Schools across Kentucky are shut down for the remainder of the academic year because of COVID-19, and most students are adapting to virtual learning.
But students who were already struggling, or have English as a second or third language, are at-risk for falling behind.
Educators in Owensboro Public Schools, like teachers across the nation, are increasing communication to keep at-risk students engaged.
Estes Elementary in Owensboro, which has students in preschool through 5th grade, has about 100 "English Learners." Those students are dealing with the combined challenges of language and the loss of in-person instruction in the classroom.
Ileana Gaynor, who teaches English Learners at Estes Elementary, said every day, teachers communicate with many families.
“We have their contact phone numbers. If they speak Spanish, I can talk to them," said Gaynor. "But if they don’t speak Spanish, we use a language line.” That language line is through Paragon Language Services. It allows a three-way phone conversation among the teacher, translator and parent or student.
Owensboro Public Schools Superintendent Matthew Constant said the translation service is used district-wide and is indispensable in allowing educators to communicate with families in their native language.
Gaynor has been teaching English Learners in Owensboro Public Schools for 18 years, at the preschool, elementary, middle, and high school levels. She said some students have had to learn more than one language.
“Many are natives from Guatemala, so they have different dialects that they speak at home," said Gaynor. "Spanish is actually their second language and they are learning English as a third language."
Owensboro Public Schools is a district with families from many countries, including China and India.
The Owensboro office of the International Center of Kentucky has helped to resettle refugees from Somalia and the Republic of Congo.
Gaynor said many refugee families face extreme educational challenges.
“When we talk about refugees who have spent years of interrupted schooling, waiting in that refugee camp to be accepted by a county, they have no access to education,” said Gaynor.
With school buildings closed, elementary students in the district get printed packets of lessons. English Learners get lessons adjusted for their specific educational guidelines, called a Program Service Plan. Gaynor said parents are very supportive and the whole family is involved in making sure children get a good education.
“The older siblings are the ones that are providing the information or the education or the support to the younger siblings, because their parents--either they have to work or their English knowledge is very limited,” said Gaynor.
Even for older students, remote learning, called Non-Traditional Instruction, or NTI, can be stressful. NTI is the continuation of the academic program when buildlings are closed. Before the pandemic it was generally used for situations like snow days. Those NTI days meet state education requirements and do not have to be made up.
Owensboro High School English teacher Daniel Brown has about 130 students in his classes in mythology, which is an elective; sophomore English, a required class; and Advanced Placement Literature and Composition, which is for college credit.
Brown said learning from home is very challenging for some young people.
“You realize what an extreme burden this is on some students who wake up on the first day of NTI and now have to organize everything in their life. Some of them don’t have the structure set up in their home lives to accomplish this," said Brown. "We also have some students that have one school-given laptop and their whole family needs to use it, or they have siblings they have to share it with.”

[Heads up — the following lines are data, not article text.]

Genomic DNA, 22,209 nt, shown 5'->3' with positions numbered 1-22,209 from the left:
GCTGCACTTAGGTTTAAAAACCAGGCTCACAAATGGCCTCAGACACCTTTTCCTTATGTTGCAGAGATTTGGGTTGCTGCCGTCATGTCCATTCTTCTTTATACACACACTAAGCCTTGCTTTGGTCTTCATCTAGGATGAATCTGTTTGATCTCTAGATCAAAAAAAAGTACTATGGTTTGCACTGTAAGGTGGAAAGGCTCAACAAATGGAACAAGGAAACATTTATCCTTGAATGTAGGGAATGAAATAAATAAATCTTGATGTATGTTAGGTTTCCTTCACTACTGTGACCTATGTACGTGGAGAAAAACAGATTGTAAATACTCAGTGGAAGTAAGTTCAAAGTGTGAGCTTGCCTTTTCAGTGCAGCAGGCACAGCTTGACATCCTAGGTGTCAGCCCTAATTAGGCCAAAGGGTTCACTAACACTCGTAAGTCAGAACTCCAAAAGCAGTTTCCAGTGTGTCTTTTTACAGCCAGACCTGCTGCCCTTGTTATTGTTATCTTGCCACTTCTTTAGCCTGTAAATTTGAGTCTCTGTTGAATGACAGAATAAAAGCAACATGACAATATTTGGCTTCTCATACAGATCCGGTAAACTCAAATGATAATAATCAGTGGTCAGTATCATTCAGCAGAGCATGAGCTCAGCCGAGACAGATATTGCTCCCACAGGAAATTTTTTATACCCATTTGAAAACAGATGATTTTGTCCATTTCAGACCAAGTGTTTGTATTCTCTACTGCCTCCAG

During this time of remote learning, administrators at Owensboro Public Schools have initiated a system using spreadsheets for teachers to document communication with each student. School staff members reach out to families if more communication seems necessary to make sure students are OK, and to keep them engaged in their classwork.
Brown said communication is critical because teachers and students don’t have the advantage of being together in the classroom.
"I think that the biggest takeway that we have seen so far is really just how important those relationships we make with our students are," he said.
"I see this with my advanced students, my college bound students, my students with very active parents. The game has changed, but nothing else. Their level of interaction, their level school work, has really not changed a lot," he said.
“But those students that you would consider at-risk, or from homes of extreme poverty, or students that don’t have access to the internet, it’s amazing how much they’re missing out not being in front of us,” said Brown." Because I know that if I have that student, if I have that group of students in front of me in a classroom, I can convince them through this relationship we've built that, 'Hey, let's get this done. Let's figure it out together.' And you just can't do that when they're all by themselves at their homes."
He said he appreciates the school district’s perspective on what’s most important during this unusual time.
“I think ultimately, what I’ve noticed about Owensboro Public Schools, is just the great amount of empathy and kind of mercy that our administration has kind of dropped down to us, as well, to expect us to continue teaching and do everything we can, but also understand that this pandemic is not something you can plan for, and we just have to do the best we can,” said Brown.
In this time when COVID-19 presents major challenges for all of us, it seems like a good idea to adopt the school district’s view to approach each day, and each person, with “a great amount of empathy and mercy.”